eBay serves millions of customers worldwide. They are incredibly easy to use. They’ve been around practically since the dawn of the Internet so they also have massive brand loyalty and name recognition. They are majorly savvy when it comes to SEO, so your product should be easy for customers to find. And quite significantly, they offer lower fees than Amazon so they can deliver higher profit margins.
And quirky little Etsy? They have a very large, niche customer base. Their online shops are super easy to set up. They offer cheap listing fees, direct checkout, widgets, pay per click ads, and pre-calculated shipping.
Cons of Selling Through a Third Party
We may have sold you on the idea of selling your stuff with one of the big guys. But before you run off and join the other hippies on Etsy, we’d like to offer an alternative.
You could always create your own site and sell on your own eCommerce platform.
You see, selling with the big guys means you’re competing directly against lots and lots of other guys who are also selling with the big guys. You may be the “little fish in a big pond”. It can be hard to get your product noticed on those bigger sites, whereas everything on YOUR site is YOURS, presented, branded and described how YOU prefer.
Another challenge when dealing with third party sites is that you don’t really control your brand. Except for a little link under your product, no one really knows that it isn’t Amazon selling your stuff. No branding means no name recognition and no customer loyalty. With your own site, your brand is front and center.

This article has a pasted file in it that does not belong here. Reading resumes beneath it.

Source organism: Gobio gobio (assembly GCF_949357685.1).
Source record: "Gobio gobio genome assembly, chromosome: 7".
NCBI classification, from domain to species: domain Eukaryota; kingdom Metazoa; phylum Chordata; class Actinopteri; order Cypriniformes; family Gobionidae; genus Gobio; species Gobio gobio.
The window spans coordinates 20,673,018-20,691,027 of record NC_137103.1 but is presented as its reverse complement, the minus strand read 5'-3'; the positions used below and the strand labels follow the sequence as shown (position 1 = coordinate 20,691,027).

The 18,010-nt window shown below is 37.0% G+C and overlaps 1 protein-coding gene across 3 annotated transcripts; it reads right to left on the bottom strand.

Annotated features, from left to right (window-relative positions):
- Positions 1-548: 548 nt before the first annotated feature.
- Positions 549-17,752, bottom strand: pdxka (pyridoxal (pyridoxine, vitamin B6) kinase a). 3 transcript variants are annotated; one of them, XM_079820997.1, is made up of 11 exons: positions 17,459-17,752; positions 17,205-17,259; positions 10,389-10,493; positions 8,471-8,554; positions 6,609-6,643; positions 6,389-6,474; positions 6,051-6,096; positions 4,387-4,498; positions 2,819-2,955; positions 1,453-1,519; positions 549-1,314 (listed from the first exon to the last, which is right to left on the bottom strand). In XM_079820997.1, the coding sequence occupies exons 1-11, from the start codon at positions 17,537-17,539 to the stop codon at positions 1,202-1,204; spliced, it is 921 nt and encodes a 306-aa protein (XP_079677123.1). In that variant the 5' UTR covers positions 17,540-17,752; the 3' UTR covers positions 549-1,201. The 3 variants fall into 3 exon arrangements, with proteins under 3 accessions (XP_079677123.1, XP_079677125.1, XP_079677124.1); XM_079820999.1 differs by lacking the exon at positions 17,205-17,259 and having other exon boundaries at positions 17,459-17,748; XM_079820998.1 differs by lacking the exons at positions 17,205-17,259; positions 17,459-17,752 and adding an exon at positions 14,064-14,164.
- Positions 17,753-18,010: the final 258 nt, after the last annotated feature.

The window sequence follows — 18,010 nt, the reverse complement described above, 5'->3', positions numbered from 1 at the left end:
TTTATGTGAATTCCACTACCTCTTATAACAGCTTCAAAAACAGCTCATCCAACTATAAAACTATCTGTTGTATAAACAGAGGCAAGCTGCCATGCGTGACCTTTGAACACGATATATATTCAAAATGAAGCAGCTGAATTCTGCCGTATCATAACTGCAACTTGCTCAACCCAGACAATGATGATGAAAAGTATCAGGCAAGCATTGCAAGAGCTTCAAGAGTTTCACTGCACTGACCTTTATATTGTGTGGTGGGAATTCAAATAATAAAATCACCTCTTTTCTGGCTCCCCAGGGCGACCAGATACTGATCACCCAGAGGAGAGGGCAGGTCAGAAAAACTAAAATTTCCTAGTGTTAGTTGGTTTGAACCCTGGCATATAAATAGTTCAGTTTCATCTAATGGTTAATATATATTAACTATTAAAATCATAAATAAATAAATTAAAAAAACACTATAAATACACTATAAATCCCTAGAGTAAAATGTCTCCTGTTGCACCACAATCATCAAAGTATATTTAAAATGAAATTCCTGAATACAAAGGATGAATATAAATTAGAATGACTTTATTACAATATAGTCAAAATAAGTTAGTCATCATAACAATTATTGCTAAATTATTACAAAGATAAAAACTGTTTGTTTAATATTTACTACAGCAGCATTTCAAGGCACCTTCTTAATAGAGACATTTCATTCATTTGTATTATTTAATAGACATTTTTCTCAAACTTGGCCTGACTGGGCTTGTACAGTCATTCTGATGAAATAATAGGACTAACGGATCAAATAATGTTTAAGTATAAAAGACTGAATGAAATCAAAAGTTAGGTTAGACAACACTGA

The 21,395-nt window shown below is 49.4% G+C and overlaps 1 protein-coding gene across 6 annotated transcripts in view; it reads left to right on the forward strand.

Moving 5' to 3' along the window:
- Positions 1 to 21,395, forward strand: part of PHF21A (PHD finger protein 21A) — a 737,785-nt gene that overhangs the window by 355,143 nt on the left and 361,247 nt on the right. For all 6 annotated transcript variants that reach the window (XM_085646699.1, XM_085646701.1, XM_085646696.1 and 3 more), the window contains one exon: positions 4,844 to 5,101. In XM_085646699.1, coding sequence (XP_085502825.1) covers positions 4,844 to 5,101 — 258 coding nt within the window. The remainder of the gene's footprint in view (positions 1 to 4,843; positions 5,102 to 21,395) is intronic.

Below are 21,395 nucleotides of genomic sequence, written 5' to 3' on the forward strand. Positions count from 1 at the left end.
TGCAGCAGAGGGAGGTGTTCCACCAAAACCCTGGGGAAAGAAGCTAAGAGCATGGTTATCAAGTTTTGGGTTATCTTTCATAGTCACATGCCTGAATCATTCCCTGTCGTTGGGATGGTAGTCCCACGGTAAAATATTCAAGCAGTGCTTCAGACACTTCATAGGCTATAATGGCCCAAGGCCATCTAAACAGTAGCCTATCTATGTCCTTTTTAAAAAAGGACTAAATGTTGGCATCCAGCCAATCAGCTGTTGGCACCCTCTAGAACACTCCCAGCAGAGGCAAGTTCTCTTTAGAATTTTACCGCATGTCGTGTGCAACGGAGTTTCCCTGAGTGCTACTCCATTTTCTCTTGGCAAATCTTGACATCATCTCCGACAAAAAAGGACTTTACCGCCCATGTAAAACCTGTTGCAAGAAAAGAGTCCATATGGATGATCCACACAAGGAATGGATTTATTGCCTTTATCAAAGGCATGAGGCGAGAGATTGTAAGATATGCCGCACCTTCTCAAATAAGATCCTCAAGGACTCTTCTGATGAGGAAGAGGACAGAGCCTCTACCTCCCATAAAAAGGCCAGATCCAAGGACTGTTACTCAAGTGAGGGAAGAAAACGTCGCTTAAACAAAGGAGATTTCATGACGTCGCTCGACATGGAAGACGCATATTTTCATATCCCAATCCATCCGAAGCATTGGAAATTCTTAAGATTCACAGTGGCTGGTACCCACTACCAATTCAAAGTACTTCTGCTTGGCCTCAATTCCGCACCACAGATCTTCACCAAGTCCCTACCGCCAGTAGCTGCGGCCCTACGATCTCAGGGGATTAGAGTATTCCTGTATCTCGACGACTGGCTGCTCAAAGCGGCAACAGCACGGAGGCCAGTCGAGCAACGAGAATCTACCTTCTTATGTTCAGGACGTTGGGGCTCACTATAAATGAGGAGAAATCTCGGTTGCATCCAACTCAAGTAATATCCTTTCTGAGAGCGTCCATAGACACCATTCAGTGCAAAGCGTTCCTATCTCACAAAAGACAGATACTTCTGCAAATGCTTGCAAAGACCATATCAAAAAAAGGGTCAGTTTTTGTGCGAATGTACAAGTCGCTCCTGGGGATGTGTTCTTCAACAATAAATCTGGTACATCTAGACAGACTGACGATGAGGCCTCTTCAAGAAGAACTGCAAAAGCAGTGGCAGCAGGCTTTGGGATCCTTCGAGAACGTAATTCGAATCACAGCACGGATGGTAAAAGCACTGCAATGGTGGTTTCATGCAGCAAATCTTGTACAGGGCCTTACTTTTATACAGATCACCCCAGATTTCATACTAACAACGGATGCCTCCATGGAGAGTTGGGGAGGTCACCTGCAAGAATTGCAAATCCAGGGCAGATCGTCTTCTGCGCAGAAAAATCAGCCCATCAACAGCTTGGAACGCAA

There are other disadvantages to selling on a large platform. On Amazon, for example, you pay quite a lot for the privilege of being listed. Amazon’s fees start at a minimum of one dollar and can go as high as 25% of the price of what you’re selling. That can add up to a major expense. It is even more egregious when you consider that being there opens you up to someone else undercutting your price. Not only that, but in a sense, you’re competing with Amazon itself since they get to decide whether or not to let you sell with them.
You should also consider the fact that with third-party solutions you are majorly limited in what you can do to optimize your sales funnel. You don’t have access to tools and services which can help you serve and retain customers or prevent them from abandoning their shopping carts midway through the buying process. For example, you can’t even capture shoppers’ email addresses on Amazon. Who are you going to send Christmas greetings to without email addresses?!? And you can forget about sending out remarketing or recovery emails. You might as well be handing out flyers on Fifth Avenue.
Finally, once you start selling on a site like Etsy, creating potentially major exposure, you also expose yourself to copycats and plagiarists. Your creativity and talent could benefit someone else. Not to mention the fact that on Etsy, as well as the other big sites, every product listing looks the same. There is little differentiation or customization available so your brand gets lost.
I Want My Mommy
It can seem overwhelming at times, but we’ve tried to give you enough information to thoroughly confuse you. We kid! We kid!
We said it at the beginning and we’ll say it again. It is your product and you are the one in control. It’s good to have options and sometimes it can be really good to partner with a company that has billions to spend on marketing and tech. Ultimately, you know what is best for your brand and your stuff.
So go sell. You’ll do just fine.